Wells Fargo cut hundreds of mortgage-lending employees across the country Thursday, Bloomberg reported, citing anonymous sources familiar with the bank’s plans.
The bank has incrementally slashed hundreds of housing-related jobs in multiple rounds since April.
Wells Fargo CFO Mike Santomassimo has telegraphed the likelihood of continued cuts in mortgage lending at least twice since over the past six months, saying in October he expected the segment to “remain challenging in the near term” amid elevated interest rates, which have resulted in reduced enthusiasm from potential borrowers.
“We are making adjustments to reduce expenses in response to lower origination volumes, and we expect these adjustments will continue over the next couple of quarters,” Santomassimo said in July.
Revenue for the bank’s home-lending segment dropped 52% in the third quarter, and mortgage originations fell by 59% year-over-year as of Sept. 30, according to HousingWire.
The bank had about 18,000 loans in its retail origination pipeline over the first few weeks of the fourth quarter, CNBC reported last month — a slump of as much as 90% from a year earlier.
That mirrors a prediction Santomassimo made to analysts during a third-quarter earnings call in October.
"It's possible that we have a further decline in mortgage banking revenue in the Q4 when originations are seasonally slower,” he said at the time, according to CNBC.
One of the network’s sources said the bank’s stable of mortgage loan officers — numbering more than 4,000 at the beginning of the year — could dip below 2,000.
“We regularly review and adjust staffing levels to align with market conditions and the needs of our businesses,” a Wells Fargo spokesperson told Bloomberg in a statement Thursday.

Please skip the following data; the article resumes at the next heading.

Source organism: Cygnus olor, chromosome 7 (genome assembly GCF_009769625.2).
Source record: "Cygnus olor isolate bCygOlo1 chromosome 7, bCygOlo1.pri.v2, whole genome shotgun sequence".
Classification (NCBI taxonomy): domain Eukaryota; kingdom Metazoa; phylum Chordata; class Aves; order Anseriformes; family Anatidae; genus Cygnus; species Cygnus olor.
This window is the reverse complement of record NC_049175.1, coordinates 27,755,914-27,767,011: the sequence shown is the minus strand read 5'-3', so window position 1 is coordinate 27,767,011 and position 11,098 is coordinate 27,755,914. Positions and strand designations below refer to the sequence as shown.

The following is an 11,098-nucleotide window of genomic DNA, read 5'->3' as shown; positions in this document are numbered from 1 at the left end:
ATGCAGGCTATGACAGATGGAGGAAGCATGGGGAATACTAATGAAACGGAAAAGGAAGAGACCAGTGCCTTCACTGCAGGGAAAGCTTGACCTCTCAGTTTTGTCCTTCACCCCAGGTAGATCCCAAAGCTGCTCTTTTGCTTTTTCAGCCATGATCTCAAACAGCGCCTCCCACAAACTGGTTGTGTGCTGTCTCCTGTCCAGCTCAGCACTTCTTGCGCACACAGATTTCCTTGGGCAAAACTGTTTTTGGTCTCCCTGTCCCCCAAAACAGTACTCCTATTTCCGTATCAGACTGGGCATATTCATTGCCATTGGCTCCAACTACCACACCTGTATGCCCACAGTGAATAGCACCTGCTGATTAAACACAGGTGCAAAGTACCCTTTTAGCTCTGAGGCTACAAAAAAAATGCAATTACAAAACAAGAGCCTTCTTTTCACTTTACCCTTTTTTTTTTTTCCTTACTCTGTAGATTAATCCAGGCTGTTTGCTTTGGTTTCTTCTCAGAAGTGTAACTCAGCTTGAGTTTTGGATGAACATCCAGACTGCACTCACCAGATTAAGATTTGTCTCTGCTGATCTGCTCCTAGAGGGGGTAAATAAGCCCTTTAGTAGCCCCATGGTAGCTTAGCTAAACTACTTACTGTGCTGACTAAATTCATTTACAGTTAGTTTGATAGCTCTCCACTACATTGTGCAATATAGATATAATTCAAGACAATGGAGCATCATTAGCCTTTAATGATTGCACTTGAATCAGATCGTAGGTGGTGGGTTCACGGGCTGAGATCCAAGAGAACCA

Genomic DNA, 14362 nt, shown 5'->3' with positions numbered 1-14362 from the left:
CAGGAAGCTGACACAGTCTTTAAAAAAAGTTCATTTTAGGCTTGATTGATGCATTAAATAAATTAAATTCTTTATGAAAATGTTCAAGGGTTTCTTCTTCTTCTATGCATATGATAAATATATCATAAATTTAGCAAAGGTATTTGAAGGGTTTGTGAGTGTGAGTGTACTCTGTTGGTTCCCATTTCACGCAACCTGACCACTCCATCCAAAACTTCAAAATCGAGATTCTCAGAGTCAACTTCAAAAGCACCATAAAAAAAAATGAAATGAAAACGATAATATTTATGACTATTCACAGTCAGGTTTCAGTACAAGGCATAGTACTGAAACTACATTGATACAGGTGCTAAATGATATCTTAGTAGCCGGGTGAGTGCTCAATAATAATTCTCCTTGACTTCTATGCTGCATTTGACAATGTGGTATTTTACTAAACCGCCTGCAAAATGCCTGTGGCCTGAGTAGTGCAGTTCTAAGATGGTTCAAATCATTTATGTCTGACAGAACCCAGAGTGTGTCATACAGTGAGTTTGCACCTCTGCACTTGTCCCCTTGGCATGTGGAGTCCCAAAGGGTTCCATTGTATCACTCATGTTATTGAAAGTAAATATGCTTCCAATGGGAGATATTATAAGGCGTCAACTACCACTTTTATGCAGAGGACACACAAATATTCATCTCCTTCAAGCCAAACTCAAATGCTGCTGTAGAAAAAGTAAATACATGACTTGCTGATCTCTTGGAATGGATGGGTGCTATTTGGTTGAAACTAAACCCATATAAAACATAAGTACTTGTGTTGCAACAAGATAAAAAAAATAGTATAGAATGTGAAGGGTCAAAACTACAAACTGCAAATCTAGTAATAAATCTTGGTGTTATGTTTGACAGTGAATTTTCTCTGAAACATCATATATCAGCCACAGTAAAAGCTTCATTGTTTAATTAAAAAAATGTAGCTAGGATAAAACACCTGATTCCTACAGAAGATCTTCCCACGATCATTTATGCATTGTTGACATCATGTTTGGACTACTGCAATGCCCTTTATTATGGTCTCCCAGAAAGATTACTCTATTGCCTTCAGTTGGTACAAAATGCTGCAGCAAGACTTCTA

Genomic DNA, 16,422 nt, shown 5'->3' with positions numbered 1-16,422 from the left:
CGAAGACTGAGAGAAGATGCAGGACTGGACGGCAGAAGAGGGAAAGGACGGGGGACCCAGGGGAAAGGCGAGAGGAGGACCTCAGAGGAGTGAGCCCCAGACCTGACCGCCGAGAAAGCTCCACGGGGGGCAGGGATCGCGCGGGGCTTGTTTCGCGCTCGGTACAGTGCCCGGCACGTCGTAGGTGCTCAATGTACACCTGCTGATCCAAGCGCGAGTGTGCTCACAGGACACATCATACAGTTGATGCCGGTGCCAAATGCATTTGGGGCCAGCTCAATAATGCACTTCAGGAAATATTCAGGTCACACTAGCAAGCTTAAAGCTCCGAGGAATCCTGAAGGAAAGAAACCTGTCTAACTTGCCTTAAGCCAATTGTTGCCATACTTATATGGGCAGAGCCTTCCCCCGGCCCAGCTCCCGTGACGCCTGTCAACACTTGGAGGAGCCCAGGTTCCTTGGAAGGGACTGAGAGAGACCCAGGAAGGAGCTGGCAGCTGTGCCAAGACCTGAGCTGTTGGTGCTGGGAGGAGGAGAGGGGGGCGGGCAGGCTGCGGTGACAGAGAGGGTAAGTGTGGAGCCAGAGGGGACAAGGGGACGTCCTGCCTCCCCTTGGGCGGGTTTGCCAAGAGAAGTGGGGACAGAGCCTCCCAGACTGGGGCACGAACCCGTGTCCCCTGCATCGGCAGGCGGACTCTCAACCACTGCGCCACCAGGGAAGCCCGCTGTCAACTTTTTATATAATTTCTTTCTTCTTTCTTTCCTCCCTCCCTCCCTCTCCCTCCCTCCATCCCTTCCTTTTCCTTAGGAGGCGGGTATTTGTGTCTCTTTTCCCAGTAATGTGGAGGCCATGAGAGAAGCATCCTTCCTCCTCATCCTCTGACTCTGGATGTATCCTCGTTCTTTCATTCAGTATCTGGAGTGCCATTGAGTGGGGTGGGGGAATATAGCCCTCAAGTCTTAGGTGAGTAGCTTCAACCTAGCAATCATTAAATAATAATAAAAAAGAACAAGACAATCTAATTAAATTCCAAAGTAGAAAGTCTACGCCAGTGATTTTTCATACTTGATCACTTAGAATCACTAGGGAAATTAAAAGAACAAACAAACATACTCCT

CEO Charlie Scharf, meanwhile, has trimmed the bank’s total workforce by 13% since mid-2020, the wire service reported, as he seeks to optimize staffing and root out “non-core” businesses.
Scharf said in June the bank was “in the process of changing, strategically, where mortgage fits in.”
“We’re not interested in being extraordinarily large in the mortgage business, just for the sake of being in the mortgage business,” Scharf said in July. “We’re in the home lending business because we think home lending is an important product for us to talk to our customers about, and that’ll ultimately dictate the appropriate size of it.”
Wells is hardly the only mortgage lender to cut staff this year. JPMorgan Chase began laying off hundreds of employees in its home-lending division in June and reassigning hundreds more. Citi, meanwhile, embarked on its own “internal streamlining” in September, encompassing fewer than 100 jobs.
The overall number of new job cuts at Wells is undisclosed. Iowa’s workforce development agency has reported 50 of the bank’s employees in the state have received notices of layoffs taking effect between November and January. Wells Fargo’s mortgage-lending division is based in Des Moines.